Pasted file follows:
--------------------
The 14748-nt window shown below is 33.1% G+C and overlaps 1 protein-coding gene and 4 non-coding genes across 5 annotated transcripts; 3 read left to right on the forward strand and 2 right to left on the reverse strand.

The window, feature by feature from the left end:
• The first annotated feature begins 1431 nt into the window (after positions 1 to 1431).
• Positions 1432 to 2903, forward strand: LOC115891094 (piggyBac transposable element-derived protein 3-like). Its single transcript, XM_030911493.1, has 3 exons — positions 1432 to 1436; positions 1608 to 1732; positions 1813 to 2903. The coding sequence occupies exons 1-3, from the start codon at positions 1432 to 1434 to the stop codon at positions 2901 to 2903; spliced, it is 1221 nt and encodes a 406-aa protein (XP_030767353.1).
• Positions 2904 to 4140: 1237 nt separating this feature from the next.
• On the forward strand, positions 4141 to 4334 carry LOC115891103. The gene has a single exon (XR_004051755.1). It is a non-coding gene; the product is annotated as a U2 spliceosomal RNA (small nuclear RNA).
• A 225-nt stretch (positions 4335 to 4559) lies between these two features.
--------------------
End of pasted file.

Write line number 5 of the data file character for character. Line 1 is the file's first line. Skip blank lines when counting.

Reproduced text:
• Positions 2904 to 4140: 1237 nt separating this feature from the next.